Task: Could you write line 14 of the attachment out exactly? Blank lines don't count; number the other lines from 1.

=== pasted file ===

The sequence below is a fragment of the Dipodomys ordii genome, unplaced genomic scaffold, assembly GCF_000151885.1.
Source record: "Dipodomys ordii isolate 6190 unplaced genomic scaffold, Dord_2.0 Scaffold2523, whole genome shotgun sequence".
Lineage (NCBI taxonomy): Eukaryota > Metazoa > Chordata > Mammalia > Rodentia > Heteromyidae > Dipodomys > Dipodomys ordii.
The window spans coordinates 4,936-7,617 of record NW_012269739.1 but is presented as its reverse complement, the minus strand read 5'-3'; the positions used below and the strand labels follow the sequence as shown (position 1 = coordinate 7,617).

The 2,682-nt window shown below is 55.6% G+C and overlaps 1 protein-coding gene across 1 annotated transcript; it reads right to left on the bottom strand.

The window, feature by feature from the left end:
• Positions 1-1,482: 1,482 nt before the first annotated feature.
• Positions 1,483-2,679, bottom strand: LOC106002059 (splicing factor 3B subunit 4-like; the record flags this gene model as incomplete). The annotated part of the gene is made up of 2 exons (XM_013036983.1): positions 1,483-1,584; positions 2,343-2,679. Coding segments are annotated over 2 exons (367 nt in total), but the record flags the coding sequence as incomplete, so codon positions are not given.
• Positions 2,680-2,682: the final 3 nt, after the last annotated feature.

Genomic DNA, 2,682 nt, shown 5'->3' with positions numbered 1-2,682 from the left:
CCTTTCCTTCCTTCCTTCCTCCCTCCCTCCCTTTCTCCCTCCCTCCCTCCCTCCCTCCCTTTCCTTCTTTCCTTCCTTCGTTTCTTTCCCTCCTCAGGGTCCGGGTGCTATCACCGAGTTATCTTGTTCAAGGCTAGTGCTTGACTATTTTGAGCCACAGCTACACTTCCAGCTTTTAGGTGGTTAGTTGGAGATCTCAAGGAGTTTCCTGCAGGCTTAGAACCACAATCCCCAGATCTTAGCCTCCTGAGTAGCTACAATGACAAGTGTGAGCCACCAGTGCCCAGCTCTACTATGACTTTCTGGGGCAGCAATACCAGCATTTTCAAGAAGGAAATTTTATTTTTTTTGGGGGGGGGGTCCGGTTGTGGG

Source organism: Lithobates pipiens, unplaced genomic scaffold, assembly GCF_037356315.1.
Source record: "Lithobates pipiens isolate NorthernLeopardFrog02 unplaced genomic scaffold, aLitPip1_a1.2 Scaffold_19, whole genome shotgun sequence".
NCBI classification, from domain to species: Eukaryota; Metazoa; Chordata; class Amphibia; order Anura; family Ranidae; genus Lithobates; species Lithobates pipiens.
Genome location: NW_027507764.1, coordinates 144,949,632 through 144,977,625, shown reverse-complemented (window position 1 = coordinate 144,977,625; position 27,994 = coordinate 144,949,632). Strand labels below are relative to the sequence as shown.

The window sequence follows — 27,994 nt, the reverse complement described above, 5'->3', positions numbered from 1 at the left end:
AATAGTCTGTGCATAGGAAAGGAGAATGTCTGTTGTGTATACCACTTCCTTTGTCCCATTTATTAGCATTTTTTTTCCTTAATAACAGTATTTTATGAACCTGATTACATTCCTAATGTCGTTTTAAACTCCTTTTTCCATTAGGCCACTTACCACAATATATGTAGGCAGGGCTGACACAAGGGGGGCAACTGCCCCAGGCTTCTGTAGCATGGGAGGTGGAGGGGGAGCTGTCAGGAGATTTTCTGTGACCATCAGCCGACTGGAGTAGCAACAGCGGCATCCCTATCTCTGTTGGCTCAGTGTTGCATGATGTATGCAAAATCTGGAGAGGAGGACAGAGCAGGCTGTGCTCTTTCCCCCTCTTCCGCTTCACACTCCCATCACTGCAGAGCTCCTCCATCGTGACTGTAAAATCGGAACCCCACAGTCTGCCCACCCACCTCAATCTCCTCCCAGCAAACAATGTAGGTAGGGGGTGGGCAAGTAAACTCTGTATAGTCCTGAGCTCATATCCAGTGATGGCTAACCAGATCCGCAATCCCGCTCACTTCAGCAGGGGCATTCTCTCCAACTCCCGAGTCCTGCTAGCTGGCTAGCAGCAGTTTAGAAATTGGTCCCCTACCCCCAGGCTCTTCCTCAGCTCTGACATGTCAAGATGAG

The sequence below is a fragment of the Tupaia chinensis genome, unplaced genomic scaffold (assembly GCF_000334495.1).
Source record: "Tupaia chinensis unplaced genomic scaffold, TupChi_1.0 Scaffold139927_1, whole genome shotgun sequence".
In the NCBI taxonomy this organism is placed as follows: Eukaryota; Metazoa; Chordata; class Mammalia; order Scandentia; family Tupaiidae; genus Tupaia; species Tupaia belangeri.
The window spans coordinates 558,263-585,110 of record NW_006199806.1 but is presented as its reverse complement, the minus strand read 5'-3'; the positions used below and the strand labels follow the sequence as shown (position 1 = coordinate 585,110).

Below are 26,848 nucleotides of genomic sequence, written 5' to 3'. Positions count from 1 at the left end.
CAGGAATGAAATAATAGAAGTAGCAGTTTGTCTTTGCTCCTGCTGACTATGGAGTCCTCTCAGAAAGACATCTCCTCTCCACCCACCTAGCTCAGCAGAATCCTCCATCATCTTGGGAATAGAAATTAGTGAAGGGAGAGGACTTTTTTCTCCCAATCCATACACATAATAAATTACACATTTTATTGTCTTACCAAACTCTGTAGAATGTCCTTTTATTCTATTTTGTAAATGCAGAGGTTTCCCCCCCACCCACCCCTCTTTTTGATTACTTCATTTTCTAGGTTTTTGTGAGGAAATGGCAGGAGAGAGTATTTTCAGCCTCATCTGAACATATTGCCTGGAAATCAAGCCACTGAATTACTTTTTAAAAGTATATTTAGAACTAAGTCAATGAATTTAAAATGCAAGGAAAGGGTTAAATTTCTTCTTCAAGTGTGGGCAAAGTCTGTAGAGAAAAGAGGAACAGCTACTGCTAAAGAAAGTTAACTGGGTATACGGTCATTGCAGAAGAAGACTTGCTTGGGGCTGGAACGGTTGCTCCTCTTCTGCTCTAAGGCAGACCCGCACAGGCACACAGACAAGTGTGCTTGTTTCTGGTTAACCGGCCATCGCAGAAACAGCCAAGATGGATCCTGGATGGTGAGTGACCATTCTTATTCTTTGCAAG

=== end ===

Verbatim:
NCBI classification, from domain to species: Eukaryota; Metazoa; Chordata; class Amphibia; order Anura; family Ranidae; genus Lithobates; species Lithobates pipiens.